Thursday, October 19, 2000
RICKREALL -- Nancy Cobb knew she had something pretty special when she acquired quilts from the women in her family as far back as her great-great grandmother.
"Five generations of Quilts."
That's the title of a new exhibit at the Polk County Historical Society Museum at the fairgrounds here. Don't wait too long to go see it because it's the first guest exhibit and it will be gone in a few months.
The museum folks hope someone else will contact them with something to replace it.
Cobb's great-great grandmother was part of the 1845 migration to Oregon from the Midwest. Melissa Hardison was 9 years old when she arrived in Oregon Country by covered wagon from her home in Missouri.
Five years later she married 37-year old Harrison Locke and settled on a donation land claim of 640 acres south of Independence. They were the second white couple to be married in Polk County and subsequently had 14 children.
Melissa made the oldest quilt in the collection in the early 1900s.
It's a nine-patch pattern made of wash goods and shirtings of red, blue and gingham.
It has a backing of morning print which was typical of quilts made at that time, said Rachel Greco, owner of Grandma's Attic Sewing Emporium in Dallas.
The Lone Star quilt was made by Melissa's daughter, Cobb's great-grandmother Rhoda in 1934. Greco said the pattern was used widely in the '30s but it dates back to the 1820s and has been known as the Bethlehem Star.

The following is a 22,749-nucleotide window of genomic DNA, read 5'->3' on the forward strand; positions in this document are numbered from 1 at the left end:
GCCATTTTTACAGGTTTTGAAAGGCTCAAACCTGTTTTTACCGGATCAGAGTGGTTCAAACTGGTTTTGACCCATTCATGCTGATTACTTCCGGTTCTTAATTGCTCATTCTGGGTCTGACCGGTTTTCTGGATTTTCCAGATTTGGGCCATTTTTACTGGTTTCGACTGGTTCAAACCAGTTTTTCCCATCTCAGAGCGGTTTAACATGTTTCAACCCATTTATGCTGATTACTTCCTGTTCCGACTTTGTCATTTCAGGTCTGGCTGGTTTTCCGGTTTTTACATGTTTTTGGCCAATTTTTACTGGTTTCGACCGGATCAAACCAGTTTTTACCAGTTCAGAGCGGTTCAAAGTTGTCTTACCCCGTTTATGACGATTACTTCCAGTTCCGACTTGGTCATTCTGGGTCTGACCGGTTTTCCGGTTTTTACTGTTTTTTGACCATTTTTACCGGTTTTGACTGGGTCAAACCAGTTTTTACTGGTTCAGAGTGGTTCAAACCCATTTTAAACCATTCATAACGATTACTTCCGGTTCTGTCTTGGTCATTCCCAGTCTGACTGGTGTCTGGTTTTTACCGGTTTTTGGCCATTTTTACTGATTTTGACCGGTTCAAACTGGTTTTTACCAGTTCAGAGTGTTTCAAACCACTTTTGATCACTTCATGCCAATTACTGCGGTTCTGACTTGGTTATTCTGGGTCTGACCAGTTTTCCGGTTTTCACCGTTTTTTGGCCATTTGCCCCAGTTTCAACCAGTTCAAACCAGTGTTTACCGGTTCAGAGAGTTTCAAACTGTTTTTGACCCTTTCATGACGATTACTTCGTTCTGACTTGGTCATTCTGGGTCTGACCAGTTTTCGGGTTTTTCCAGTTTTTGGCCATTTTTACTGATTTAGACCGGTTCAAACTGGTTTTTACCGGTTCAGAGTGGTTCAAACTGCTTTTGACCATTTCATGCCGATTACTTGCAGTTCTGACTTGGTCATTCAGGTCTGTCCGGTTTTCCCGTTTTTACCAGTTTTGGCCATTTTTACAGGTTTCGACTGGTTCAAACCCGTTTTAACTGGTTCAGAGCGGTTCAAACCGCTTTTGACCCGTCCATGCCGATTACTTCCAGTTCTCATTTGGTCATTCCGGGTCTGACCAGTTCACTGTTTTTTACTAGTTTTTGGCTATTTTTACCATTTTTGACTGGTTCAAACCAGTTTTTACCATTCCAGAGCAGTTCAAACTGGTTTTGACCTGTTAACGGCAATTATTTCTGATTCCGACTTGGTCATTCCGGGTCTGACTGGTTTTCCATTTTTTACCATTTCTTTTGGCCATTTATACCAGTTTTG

Cobb's grandmother, Nona Hinkle Locke, stitched the quilt with the pattern entitled "Endless Stairs" about the same time as her mother's. Both mother and daughter used some of the same fabrics.
"We go out and buy fabric to make quilts," Greco said, "but they used scrap bags."
Flour and other dry goods used to be sold in fabric bags and women would use this material, not only to make quilts but dresses and shirts as well.
The "Grandmother's Garden" quilt, made by Cobb's mother, is a hexagon pattern Greco said is one of the oldest patterns in the United States.
"It first appeared in Godey's Ladies Magazine in the 1830s," Greco said.
The magazine was published by Sarah Josepha Hale and had a circulation of about 150,000. Greco said it was the earliest publication to establish different departments such as diet, health, gardening and sewing much as woman's magazines today.
"In the 1800s, the hexagon quilt was always done in dark fabrics but quilters in the depression era of the 1930s started doing them in lighter colors with yellow centers and calling the pattern 'Grandmother's Flower Garden,'" Greco said.
The newest quilt in the exhibit is still in progress and Cobb spends a few hours each week at the museum working on hand quilting the quilt entitled "English Garden."
"It's nice to work on it down here because I can talk to people while I'm here. That makes this exhibit a living exhibit."
Other items on display include a Franklin treadle sewing machine from the 1930s, a silver tea service, scales for weighing hops, a silver bridal bowl, a mustache cup, Melissa Locke's Bible and a bean pot that might have been made at Buena Vista Pottery.
The museum would like to have a new display in the guest corner every three months said Liz Mosher, vice president of the historical society.
"We'd like people to come and see what Nancy's done and maybe they'll want to do their own exhibit," Mosher said. She hopes to see churches, family groups and schools come up with ideas.
"We've tried to encourage Salt Creek Church to do it," Mosher said.
For more information on the museum and the guest exhibit, call the museum at 503-623-6251 or visit their web site at www.open.org/~pchs/